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The Cost of GF Living April 1, 2008

Posted by glutenfreedance in Celiac Disease, Food, Gluten Free, Shopping.

People always comment when I mention where we usually shop for GF stuff that it must be really expensive to have to live GF.  I know there must be cheaper ways to cook GF, and next summer I plan to explore them.  But in the meantime, I’ve come up with an analogy to explain to people exactly how expensive GF food generally is…

Imagine if Girl Scouts were the only people selling groceries. 😉



1. Shauna McCabe - April 1, 2008

That only makes sense if you know something about girl scouts! We don’t even have Girl Scouts in canada (We have Girl Guides).

I assume that Girl Scouts have expensive cookies?

Yep, they are. Since I don’t usually have a whole lot of questions from people in other countries (I actually only know one person who lives outside the US) it works for me. 🙂

2. April - April 10, 2008

You think GS cookies are expensive, what about Boy Scouts selling 2 qts. of popcorn for $15? And yes, Girl Scouts are the non-US version of Girl Guides. Of course, we have to be different! ; )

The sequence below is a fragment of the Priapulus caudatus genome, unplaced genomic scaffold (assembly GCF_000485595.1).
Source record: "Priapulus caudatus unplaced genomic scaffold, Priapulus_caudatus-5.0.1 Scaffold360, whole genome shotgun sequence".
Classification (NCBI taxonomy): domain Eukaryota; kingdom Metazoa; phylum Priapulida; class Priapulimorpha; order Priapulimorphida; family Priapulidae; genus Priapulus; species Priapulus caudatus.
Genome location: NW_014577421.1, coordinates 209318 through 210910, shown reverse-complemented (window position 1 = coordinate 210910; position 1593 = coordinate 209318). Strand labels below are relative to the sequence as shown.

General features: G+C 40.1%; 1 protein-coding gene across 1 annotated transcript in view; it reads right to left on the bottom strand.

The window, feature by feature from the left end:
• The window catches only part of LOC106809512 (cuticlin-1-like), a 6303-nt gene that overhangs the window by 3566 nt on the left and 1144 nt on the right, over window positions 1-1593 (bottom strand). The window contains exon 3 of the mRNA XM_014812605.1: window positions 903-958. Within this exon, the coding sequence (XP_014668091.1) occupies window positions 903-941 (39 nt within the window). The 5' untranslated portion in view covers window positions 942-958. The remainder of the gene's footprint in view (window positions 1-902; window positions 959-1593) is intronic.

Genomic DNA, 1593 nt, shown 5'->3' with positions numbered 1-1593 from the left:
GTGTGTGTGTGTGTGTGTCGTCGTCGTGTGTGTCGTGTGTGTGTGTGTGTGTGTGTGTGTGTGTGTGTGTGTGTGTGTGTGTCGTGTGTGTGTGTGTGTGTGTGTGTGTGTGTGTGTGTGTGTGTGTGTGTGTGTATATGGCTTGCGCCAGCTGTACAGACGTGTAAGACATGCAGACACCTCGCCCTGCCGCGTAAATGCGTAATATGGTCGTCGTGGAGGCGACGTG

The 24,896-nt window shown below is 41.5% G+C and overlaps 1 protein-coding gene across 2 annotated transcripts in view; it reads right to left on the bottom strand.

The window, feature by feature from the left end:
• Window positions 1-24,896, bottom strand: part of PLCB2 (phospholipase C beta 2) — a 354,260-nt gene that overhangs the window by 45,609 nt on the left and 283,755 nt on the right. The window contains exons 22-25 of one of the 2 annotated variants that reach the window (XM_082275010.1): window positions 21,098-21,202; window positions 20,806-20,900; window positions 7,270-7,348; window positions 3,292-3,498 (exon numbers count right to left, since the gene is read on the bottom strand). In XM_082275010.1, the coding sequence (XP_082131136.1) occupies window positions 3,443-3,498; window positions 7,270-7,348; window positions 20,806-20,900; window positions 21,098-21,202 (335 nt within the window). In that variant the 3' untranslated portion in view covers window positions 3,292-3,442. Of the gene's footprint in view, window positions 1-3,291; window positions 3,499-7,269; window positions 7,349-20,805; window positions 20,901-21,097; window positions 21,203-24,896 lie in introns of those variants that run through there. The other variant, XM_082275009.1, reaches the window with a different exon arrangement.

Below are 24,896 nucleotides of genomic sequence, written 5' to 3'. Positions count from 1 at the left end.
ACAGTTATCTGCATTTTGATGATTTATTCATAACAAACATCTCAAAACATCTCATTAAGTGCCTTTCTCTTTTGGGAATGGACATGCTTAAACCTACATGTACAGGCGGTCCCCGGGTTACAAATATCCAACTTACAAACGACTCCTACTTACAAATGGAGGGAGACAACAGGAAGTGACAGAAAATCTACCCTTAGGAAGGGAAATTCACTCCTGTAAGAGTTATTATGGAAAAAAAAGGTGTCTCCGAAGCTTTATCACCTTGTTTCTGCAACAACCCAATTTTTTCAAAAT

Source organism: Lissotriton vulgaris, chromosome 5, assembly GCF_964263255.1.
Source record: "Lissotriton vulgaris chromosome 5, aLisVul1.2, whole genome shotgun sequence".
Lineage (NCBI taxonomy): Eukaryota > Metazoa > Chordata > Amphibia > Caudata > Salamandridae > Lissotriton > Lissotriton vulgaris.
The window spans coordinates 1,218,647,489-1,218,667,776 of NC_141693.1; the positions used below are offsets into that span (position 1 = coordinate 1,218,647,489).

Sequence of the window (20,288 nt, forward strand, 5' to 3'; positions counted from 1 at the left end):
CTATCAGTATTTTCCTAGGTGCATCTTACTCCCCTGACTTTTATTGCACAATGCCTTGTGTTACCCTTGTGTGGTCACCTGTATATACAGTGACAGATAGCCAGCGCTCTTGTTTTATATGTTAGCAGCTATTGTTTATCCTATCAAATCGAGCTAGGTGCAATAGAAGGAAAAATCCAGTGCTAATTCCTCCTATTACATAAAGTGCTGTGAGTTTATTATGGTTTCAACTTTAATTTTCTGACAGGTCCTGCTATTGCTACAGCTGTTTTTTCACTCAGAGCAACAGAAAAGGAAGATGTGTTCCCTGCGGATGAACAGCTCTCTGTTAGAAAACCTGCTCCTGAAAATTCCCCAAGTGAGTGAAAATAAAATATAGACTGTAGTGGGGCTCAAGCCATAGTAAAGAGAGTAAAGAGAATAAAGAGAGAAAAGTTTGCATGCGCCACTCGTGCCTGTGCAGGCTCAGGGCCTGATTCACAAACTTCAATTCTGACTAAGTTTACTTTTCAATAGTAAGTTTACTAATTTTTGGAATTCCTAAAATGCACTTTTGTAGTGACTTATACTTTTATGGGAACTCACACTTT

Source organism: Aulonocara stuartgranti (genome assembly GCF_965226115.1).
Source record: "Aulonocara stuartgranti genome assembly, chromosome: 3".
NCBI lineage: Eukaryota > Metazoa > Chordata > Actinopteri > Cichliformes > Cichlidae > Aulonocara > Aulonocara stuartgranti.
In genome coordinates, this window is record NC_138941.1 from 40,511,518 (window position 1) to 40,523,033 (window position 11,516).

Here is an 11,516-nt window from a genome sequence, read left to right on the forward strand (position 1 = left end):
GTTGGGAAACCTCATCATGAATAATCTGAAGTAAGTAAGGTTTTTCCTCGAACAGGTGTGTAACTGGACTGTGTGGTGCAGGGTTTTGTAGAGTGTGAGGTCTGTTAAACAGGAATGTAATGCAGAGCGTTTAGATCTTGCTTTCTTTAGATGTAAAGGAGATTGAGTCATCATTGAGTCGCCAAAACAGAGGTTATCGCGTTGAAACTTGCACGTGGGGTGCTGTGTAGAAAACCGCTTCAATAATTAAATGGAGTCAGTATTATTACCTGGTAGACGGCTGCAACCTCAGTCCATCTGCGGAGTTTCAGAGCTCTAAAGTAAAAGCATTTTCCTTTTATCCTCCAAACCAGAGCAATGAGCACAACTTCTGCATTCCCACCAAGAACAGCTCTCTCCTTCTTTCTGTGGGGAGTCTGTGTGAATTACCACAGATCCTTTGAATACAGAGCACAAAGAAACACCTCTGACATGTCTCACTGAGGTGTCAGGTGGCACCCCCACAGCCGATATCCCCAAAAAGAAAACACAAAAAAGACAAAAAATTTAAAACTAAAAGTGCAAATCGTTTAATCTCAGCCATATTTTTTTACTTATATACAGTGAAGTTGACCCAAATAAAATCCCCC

3. Karen - April 11, 2008

That is hilarious! And SOOOO true!

4. Michelle - April 11, 2008

That is a GREAT way to explain it. At least if I was buying from the Girl Scouts, the $$ would be going to a good cause. 🙂

5. mag - April 15, 2008

Yep, living gluten free is pretty pricey. We’ve been gluten free Ifor the most part) for less than a year and the transition is a bit difficult. One expense which I do not miss is wheat bread, especially now that bread prices are going up. Packaged and frozen gluten free foods are rather pricey so we have been doing a lot of cooking/experimenting at home.

6. Sheltie Girl - April 23, 2008

I would use the comparison to small production boutique food to explain the costs of gluten free foods. There aren’t millions buying Ener-G or Kinnikinnick foods everyday unlike Post, Kellogg or any other food conglomerate. Many of those companies not only have a US customers, but are global companies with customers for their products all over the world. Being able to sell to a very large group of people does mean that you can spread your costs over a larger number of products rather than a smaller.

I think my biggest complaint with gf foods, isn’t so much the cost (which is high), but the lack of organic and healthy flour choices. Everybody seems to rely on white rice flour, potato starch and tapioca. You have to cook for yourself to improve the healthiness of your gf food, otherwise you’d probably have prediabetes after eating the standard processed gf diet for a few years.

Sheltie Girl @ Gluten A Go Go

7. Sally Parrott Ashbrook - May 19, 2008

That literally made me laugh out loud (and read it aloud to my husband).

8. Sally Parrott Ashbrook - August 31, 2008

How are you? Everything okay?

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